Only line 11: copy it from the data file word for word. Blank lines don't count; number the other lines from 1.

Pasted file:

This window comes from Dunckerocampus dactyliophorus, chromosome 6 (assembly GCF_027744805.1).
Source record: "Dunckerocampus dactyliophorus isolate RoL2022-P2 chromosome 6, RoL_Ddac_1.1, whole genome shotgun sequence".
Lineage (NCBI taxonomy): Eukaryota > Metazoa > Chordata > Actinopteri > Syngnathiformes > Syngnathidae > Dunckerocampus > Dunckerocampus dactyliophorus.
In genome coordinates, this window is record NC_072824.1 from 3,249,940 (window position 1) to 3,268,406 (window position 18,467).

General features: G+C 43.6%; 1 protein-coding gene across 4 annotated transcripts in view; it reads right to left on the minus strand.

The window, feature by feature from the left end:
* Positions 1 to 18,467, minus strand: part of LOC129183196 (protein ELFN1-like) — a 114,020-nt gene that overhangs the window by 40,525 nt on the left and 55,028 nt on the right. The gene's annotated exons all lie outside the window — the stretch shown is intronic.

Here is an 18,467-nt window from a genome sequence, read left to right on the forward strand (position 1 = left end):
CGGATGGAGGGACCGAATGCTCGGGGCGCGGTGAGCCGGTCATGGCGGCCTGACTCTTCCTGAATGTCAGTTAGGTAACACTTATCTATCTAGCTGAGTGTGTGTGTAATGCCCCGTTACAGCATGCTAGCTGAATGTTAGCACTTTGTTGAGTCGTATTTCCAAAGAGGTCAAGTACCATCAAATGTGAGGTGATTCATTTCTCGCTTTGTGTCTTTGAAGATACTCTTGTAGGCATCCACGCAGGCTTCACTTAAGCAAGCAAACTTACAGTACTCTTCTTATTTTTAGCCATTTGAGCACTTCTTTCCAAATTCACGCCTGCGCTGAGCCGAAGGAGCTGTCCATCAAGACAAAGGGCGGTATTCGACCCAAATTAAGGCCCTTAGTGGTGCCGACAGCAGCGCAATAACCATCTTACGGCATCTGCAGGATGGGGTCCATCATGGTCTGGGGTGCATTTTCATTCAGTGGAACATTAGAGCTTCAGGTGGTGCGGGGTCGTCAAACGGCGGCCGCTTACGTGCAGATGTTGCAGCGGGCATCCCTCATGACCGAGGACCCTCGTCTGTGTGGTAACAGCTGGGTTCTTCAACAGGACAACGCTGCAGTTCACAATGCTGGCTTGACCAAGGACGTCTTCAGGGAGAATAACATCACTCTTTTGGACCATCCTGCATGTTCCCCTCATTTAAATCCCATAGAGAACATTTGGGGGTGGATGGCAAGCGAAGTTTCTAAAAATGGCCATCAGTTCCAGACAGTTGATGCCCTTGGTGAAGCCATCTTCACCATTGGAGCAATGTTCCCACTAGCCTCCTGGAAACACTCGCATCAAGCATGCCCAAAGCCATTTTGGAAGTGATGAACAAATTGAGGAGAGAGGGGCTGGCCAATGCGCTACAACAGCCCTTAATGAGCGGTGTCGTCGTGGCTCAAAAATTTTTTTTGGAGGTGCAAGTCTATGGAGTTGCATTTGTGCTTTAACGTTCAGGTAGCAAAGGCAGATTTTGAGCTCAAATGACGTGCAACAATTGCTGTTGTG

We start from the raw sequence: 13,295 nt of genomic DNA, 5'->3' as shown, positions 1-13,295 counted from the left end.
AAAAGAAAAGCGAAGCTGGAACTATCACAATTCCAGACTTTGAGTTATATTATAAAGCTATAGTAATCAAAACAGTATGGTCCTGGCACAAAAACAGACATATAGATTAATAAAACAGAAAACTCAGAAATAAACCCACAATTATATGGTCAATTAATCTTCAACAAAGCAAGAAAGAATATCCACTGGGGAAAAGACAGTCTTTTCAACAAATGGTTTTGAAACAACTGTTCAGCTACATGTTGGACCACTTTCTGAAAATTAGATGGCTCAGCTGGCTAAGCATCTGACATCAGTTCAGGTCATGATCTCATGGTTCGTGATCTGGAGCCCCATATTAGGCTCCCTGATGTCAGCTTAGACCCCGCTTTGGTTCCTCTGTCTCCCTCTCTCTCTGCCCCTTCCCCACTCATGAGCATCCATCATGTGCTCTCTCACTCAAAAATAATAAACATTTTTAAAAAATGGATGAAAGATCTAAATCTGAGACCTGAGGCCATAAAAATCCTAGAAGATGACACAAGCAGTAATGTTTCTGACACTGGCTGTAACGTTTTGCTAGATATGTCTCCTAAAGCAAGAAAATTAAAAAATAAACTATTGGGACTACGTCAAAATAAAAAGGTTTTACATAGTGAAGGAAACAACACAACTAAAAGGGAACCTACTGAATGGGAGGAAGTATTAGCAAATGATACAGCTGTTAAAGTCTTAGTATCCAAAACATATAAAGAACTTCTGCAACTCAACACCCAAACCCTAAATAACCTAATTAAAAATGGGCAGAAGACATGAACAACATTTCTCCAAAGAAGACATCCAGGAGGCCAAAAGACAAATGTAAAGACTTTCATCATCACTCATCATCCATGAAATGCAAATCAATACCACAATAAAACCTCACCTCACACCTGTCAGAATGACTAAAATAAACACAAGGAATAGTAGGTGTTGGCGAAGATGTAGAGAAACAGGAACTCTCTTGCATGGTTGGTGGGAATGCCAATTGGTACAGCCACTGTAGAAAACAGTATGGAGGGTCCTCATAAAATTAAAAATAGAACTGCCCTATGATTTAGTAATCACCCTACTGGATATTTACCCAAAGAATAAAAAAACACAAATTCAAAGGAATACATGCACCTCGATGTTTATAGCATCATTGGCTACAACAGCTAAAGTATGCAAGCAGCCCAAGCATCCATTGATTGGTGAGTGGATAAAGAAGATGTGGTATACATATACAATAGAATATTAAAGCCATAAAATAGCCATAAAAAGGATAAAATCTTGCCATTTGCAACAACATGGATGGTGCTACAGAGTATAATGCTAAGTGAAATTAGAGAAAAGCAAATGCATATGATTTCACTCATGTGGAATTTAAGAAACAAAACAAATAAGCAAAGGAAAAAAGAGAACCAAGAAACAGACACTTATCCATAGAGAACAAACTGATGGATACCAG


AAAAGAAAAGCGAAGCTGGAACTATCACAATTCCAGACTTTGAGTTATATTATAAAGCTATAGTAATCAAAACAGTATGGTCCTGGCACAAAAACAGACATATAGATTAATAAAACAGAAAACTCAGAAATAAACCCACAATTATATGGTCAATTAATCTTCAACAAAGCAAGAAAGAATATCCACTGGGGAAAAGACAGTCTTTTCAACAAATGGTTTTGAAACAACTGTTCAGCTACATGTTGGACCACTTTCTGAAAATTAGATGGCTCAGCTGGCTAAGCATCTGACATCAGTTCAGGTCATGATCTCATGGTTCGTGATCTGGAGCCCCATATTAGGCTCCCTGATGTCAGCTTAGACCCCGCTTTGGTTCCTCTGTCTCCCTCTCTCTCTGCCCCTTCCCCACTCATGAGCATCCATCATGTGCTCTCTCACTCAAAAATAATAAACATTTTTAAAAAATGGATGAAAGATCTAAATCTGAGACCTGAGGCCATAAAAATCCTAGAAGATGACACAAGCAGTAATGTTTCTGACACTGGCTGTAACGTTTTGCTAGATATGTCTCCTAAAGCAAGAAAATTAAAAAATAAACTATTGGGACTACGTCAAAATAAAAAGGTTTTACATAGTGAAGGAAACAACACAACTAAAAGGGAACCTACTGAATGGGAGGAAGTATTAGCAAATGATACAGCTGTTAAAGTCTTAGTATCCAAAACATATAAAGAACTTCTGCAACTCAACACCCAAACCCTAAATAACCTAATTAAAAATGGGCAGAAGACATGAACAACATTTCTCCAAAGAAGACATCCAGGAGGCCAAAAGACAAATGTAAAGACTTTCATCATCACTCATCATCCATGAAATGCAAATCAATACCACAATAAAACCTCACCTCACACCTGTCAGAATGACTAAAATAAACACAAGGAATAGTAGGTGTTGGCGAAGATGTAGAGAAACAGGAACTCTCTTGCATGGTTGGTGGGAATGCCAATTGGTACAGCCACTGTAGAAAACAGTATGGAGGGTCCTCATAAAATTAAAAATAGAACTGCCCTATGATTTAGTAATCACCCTACTGGATATTTACCCAAAGAATAAAAAAACACAAATTCAAAGGAATACATGCACCTCGATGTTTATAGCATCATTGGCTACAACAGCTAAAGTATGCAAGCAGCCCAAGCATCCATTGATTGGTGAGTGGATAAAGAAGATGTGGTATACATATACAATAGAATATTAAAGCCATAAAATAGCCATAAAAAGGATAAAATCTTGCCATTTGCAACAACATGGATGGTGCTACAGAGTATAATGCTAAGTGAAATTAGAGAAAAGCAAATGCATATGATTTCACTCATGTGGAATTTAAGAAACAAAACAAATAAGCAAAGGAAAAAAGAGAACCAAGAAACAGACACTTATCCATAGAGAACAAACTGATGGATACCAG